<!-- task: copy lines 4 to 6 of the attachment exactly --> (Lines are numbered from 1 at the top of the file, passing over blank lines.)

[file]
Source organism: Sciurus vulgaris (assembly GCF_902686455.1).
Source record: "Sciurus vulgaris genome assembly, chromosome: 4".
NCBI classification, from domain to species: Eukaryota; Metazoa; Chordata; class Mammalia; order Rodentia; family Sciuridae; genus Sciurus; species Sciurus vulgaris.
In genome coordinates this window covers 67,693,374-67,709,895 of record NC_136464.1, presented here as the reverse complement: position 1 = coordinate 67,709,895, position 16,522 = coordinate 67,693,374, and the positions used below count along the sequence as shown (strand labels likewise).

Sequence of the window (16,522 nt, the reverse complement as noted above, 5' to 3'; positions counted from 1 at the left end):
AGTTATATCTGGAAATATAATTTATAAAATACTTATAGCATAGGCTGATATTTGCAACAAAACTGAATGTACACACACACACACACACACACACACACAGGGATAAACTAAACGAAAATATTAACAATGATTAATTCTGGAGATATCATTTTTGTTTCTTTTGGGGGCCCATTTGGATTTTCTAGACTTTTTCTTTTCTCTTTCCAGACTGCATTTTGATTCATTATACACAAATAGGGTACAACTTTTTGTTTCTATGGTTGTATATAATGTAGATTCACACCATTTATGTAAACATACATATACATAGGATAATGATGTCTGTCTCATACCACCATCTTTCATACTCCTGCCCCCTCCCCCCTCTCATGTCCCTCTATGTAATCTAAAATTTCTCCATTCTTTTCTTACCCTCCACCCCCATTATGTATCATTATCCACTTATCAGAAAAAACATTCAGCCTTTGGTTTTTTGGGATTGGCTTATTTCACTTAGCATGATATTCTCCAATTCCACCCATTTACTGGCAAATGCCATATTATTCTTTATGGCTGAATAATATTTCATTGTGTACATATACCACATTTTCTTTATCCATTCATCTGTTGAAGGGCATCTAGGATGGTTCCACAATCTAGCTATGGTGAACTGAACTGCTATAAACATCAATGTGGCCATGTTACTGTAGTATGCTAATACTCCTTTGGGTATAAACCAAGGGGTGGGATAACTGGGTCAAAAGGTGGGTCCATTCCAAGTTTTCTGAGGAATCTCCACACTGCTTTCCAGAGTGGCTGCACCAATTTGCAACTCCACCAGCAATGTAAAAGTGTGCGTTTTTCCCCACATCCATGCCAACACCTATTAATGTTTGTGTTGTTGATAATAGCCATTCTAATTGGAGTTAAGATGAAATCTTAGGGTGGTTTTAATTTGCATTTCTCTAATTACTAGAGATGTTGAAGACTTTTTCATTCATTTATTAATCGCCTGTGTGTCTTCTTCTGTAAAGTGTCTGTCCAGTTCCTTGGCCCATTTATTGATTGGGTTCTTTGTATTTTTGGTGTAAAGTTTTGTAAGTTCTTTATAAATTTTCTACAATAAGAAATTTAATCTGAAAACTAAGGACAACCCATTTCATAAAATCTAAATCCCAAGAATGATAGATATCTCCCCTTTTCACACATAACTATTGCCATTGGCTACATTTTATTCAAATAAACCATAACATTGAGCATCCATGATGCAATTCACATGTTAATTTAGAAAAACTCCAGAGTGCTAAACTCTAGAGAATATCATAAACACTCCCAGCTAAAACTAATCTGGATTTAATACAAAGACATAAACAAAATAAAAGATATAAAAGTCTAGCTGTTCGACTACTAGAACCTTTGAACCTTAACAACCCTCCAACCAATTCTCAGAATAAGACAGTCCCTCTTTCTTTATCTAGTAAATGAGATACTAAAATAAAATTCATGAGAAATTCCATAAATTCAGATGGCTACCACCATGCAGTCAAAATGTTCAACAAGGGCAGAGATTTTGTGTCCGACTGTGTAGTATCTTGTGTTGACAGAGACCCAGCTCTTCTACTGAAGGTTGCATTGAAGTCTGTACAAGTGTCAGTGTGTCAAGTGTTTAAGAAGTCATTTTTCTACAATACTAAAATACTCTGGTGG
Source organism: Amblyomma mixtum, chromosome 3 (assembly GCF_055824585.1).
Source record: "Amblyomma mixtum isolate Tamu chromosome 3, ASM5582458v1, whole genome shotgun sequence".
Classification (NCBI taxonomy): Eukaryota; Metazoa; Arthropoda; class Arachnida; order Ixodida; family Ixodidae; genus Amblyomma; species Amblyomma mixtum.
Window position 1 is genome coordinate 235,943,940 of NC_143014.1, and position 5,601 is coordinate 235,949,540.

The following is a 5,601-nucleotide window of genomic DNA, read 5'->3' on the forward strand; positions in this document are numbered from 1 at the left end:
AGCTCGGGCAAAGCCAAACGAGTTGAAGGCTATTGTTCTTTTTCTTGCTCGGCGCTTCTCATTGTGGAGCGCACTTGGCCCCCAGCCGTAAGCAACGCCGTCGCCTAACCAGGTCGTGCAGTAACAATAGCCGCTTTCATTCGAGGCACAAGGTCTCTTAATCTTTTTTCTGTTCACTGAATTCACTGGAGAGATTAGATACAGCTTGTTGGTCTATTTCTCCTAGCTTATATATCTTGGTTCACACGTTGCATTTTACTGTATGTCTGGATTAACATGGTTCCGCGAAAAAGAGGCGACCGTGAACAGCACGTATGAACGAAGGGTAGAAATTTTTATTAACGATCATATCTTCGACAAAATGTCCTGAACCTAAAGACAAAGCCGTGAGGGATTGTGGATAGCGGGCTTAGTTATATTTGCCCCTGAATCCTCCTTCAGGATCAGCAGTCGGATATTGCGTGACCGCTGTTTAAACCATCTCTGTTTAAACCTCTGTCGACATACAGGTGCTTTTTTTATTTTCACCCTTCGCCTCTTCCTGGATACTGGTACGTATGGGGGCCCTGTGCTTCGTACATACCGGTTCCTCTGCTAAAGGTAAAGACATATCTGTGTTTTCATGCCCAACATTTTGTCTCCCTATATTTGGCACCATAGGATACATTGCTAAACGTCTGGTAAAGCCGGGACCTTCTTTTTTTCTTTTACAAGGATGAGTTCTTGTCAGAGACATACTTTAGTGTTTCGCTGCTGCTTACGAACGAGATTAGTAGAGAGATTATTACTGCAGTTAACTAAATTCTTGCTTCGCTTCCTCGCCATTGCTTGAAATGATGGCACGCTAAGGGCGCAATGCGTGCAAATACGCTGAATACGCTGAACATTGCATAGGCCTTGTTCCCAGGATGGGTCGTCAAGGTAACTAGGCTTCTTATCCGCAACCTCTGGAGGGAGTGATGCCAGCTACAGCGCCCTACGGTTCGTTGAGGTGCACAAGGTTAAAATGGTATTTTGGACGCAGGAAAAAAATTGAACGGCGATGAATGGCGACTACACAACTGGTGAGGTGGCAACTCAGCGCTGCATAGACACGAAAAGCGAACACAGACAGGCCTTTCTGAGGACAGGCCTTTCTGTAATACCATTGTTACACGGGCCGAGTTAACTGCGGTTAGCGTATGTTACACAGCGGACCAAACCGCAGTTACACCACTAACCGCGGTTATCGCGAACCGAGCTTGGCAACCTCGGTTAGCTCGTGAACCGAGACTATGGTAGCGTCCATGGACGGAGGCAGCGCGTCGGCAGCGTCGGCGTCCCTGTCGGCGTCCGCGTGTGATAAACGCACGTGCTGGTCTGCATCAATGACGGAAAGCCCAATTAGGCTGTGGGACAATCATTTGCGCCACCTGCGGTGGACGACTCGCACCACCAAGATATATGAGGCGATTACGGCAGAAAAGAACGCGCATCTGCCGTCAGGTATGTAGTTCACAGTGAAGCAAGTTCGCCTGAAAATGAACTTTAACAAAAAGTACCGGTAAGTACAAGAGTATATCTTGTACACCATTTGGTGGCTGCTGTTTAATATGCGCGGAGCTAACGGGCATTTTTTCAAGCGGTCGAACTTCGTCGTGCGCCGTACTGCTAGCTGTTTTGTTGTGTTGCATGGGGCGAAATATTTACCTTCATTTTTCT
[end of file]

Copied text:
In genome coordinates this window covers 67,693,374-67,709,895 of record NC_136464.1, presented here as the reverse complement: position 1 = coordinate 67,709,895, position 16,522 = coordinate 67,693,374, and the positions used below count along the sequence as shown (strand labels likewise).

Sequence of the window (16,522 nt, the reverse complement as noted above, 5' to 3'; positions counted from 1 at the left end):
AGTTATATCTGGAAATATAATTTATAAAATACTTATAGCATAGGCTGATATTTGCAACAAAACTGAATGTACACACACACACACACACACACACACACAGGGATAAACTAAACGAAAATATTAACAATGATTAATTCTGGAGATATCATTTTTGTTTCTTTTGGGGGCCCATTTGGATTTTCTAGACTTTTTCTTTTCTCTTTCCAGACTGCATTTTGATTCATTATACACAAATAGGGTACAACTTTTTGTTTCTATGGTTGTATATAATGTAGATTCACACCATTTATGTAAACATACATATACATAGGATAATGATGTCTGTCTCATACCACCATCTTTCATACTCCTGCCCCCTCCCCCCTCTCATGTCCCTCTATGTAATCTAAAATTTCTCCATTCTTTTCTTACCCTCCACCCCCATTATGTATCATTATCCACTTATCAGAAAAAACATTCAGCCTTTGGTTTTTTGGGATTGGCTTATTTCACTTAGCATGATATTCTCCAATTCCACCCATTTACTGGCAAATGCCATATTATTCTTTATGGCTGAATAATATTTCATTGTGTACATATACCACATTTTCTTTATCCATTCATCTGTTGAAGGGCATCTAGGATGGTTCCACAATCTAGCTATGGTGAACTGAACTGCTATAAACATCAATGTGGCCATGTTACTGTAGTATGCTAATACTCCTTTGGGTATAAACCAAGGGGTGGGATAACTGGGTCAAAAGGTGGGTCCATTCCAAGTTTTCTGAGGAATCTCCACACTGCTTTCCAGAGTGGCTGCACCAATTTGCAACTCCACCAGCAATGTAAAAGTGTGCGTTTTTCCCCACATCCATGCCAACACCTATTAATGTTTGTGTTGTTGATAATAGCCATTCTAATTGGAGTTAAGATGAAATCTTAGGGTGGTTTTAATTTGCATTTCTCTAATTACTAGAGATGTTGAAGACTTTTTCATTCATTTATTAATCGCCTGTGTGTCTTCTTCTGTAAAGTGTCTGTCCAGTTCCTTGGCCCATTTATTGATTGGGTTCTTTGTATTTTTGGTGTAAAGTTTTGTAAGTTCTTTATAAATTTTCTACAATAAGAAATTTAATCTGAAAACTAAGGACAACCCATTTCATAAAATCTAAATCCCAAGAATGATAGATATCTCCCCTTTTCACACATAACTATTGCCATTGGCTACATTTTATTCAAATAAACCATAACATTGAGCATCCATGATGCAATTCACATGTTAATTTAGAAAAACTCCAGAGTGCTAAACTCTAGAGAATATCATAAACACTCCCAGCTAAAACTAATCTGGATTTAATACAAAGACATAAACAAAATAAAAGATATAAAAGTCTAGCTGTTCGACTACTAGAACCTTTGAACCTTAACAACCCTCCAACCAATTCTCAGAATAAGACAGTCCCTCTTTCTTTATCTAGTAAATGAGATACTAAAATAAAATTCATGAGAAATTCCATAAATTCAGATGGCTACCACCATGCAGTCAAAATGTTCAACAAGGGCAGAGATTTTGTGTCCGACTGTGTAGTATCTTGTGTTGACAGAGACCCAGCTCTTCTACTGAAGGTTGCATTGAAGTCTGTACAAGTGTCAGTGTGTCAAGTGTTTAAGAAGTCATTTTTCTACAATACTAAAATACTCTGGTGG